The nerd that I am, I continued to write throughout middle and high school, though it was mostly fanfiction of books and manga that nobody ever saw. But it was in college that my writing path found a new direction. I had no clue what I wanted to major in, but I knew that I definitely wanted to study creative writing. So I did, and loved it. It was the first time I had written short stories and even entered my Wattpad era (lol). But somewhere along the way of trying to figure out what to do with my life, I stumbled onto new medium a try: screenwriting.
I instantly fell in love with this new style and format. And in 2018, I finished my first ever script. It felt like I had completed something beautiful. I’ve been addicted to that feeling ever since, submitting to competitions and programs and feeling like I was finally in the right lane. Even though the failures came more often than the successes, they didn’t hurt. And now that I’ve racked up a couple festival accolades with my short film “The Moon Bird,” snagged a manager, and have been offered guidance from a mentor, I feel as if my real journey is just now beginning.
Any places to eat or things to do that you can share with our readers? If they have a friend visiting town, what are some spots they could take them to?
Since I moved to LA during the midst of the pandemic, I feel as if I’m still learning my way around and finding new little gems. But I will share some of my favorite things to do if traffic wasn’t a thing.
Since I live in North Hollywood, I’d start the day off with a walk down the Chandler Bike Path. Great views of the mountains and being outside early in the morning just hits different. For breakfast, we’re hitting BlaqHaus NoHo (top tier grits and I won’t hear otherwise) or Red Maple Cafe (those Red Velvet Waffles? *Chef’s kiss*). After, we’d probably explore Old Pasadena a little bit since it’s the closest thing I’ve found to resemble Ann Arbor back home. I don’t care what happens between that and dinner, but for the last meal of the day, the only reasonable decision would be to hit Akuma Ramen & Sushi Bar in West Hollywood.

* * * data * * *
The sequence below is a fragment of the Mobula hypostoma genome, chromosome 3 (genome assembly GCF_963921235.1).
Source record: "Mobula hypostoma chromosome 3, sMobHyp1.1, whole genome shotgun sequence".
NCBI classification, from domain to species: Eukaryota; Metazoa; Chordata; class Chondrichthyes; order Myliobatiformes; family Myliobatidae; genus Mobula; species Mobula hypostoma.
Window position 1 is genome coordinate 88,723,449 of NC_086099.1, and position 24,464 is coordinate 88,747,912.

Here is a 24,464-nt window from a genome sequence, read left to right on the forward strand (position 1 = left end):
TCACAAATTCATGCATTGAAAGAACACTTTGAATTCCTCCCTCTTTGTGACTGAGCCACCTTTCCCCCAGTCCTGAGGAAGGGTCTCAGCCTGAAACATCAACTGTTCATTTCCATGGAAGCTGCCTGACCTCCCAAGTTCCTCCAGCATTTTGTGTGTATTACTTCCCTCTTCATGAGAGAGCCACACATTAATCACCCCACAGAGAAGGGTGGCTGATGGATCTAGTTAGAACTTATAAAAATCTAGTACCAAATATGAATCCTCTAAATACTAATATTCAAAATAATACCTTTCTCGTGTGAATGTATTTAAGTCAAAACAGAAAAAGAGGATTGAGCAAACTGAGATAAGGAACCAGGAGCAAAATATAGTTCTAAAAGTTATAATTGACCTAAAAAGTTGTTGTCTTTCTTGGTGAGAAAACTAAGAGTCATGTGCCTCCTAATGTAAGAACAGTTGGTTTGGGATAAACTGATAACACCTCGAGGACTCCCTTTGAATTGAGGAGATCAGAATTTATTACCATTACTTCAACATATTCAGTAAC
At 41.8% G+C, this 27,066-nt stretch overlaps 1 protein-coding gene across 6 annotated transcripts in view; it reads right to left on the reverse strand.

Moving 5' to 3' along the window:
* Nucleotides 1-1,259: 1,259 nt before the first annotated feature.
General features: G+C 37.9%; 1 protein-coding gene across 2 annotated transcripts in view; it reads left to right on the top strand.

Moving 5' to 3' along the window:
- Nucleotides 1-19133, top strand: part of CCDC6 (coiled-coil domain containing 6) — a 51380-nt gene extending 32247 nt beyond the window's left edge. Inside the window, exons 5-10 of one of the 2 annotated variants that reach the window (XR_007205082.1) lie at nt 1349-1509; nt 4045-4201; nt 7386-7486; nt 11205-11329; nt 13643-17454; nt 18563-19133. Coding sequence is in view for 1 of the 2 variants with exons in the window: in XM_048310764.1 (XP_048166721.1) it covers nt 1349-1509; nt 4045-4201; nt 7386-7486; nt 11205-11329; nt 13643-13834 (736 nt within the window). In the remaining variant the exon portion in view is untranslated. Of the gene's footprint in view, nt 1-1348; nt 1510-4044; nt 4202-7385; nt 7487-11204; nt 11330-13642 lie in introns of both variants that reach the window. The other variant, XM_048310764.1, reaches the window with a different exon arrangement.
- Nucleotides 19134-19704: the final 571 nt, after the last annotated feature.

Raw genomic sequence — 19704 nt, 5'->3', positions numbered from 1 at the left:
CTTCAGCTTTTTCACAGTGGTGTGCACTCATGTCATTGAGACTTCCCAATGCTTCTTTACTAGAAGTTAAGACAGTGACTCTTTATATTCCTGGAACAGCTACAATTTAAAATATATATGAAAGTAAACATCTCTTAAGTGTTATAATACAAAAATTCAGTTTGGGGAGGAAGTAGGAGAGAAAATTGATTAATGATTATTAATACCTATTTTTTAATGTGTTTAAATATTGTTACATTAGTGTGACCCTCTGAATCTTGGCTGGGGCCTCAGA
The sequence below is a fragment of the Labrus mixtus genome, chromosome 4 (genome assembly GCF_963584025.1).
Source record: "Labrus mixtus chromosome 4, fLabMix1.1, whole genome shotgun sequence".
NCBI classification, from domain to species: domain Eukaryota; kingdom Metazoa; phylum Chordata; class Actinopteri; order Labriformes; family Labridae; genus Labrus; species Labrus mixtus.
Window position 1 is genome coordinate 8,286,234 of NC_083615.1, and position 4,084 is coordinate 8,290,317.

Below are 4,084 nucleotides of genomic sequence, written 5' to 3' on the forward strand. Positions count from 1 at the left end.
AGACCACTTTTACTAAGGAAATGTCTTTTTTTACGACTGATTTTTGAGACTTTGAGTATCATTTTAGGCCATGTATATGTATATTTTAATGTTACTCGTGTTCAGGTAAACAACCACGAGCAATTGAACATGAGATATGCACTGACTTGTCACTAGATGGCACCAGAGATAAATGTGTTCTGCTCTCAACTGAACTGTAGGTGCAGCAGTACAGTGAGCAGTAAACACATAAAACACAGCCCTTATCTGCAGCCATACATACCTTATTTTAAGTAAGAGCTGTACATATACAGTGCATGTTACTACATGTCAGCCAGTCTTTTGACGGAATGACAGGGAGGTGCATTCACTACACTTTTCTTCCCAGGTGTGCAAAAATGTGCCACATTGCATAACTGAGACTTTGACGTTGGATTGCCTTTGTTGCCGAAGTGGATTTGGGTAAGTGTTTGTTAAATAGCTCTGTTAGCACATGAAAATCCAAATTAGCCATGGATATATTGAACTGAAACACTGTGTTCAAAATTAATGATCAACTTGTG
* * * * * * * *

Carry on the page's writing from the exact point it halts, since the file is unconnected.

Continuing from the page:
And I always have to end the night with Jeni’s Splendid Ice Cream in Larchmont Village.
Who else deserves some credit and recognition?
I have a lot of thanks to give for being where I am today. It’d be disingenuous to act like I got here on my own. I had amazing English teachers back in Southfield that molded my love for language and storytelling; I had friends that supported me even through my horrendous Wattpad era; and family that always made me feel like I could do anything — even something as elusive and non-practical as filmmaking. And I’m pretty sure if I was terrible at it, they’d still be cheering me on regardless, simply because it’s what I love to do. Filmmaking is such a collaborative endeavor, and I am only where I am today because of the people that continued to show up and support me every time.